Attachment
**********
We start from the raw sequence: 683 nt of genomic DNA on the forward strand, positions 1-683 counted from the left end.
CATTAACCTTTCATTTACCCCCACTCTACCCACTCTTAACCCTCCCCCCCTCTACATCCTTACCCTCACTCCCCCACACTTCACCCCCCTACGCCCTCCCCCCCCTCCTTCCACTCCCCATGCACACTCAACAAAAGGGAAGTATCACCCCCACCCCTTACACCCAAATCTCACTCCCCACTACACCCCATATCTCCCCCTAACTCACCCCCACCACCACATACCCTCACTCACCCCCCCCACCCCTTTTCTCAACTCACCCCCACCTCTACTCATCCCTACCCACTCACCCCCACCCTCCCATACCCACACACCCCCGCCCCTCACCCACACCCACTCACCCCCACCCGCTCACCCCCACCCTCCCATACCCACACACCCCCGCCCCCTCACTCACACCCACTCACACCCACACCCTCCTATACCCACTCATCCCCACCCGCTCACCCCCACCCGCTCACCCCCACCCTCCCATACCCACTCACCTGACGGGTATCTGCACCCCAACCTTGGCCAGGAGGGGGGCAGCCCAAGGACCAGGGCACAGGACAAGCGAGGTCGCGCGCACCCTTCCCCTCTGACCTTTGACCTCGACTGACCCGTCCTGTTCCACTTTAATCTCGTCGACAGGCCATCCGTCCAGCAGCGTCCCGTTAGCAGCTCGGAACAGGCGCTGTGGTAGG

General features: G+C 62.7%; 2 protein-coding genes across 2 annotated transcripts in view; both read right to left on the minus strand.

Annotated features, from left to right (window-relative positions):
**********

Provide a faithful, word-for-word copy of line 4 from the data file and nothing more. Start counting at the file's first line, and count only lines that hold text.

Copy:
Annotated features, from left to right (window-relative positions):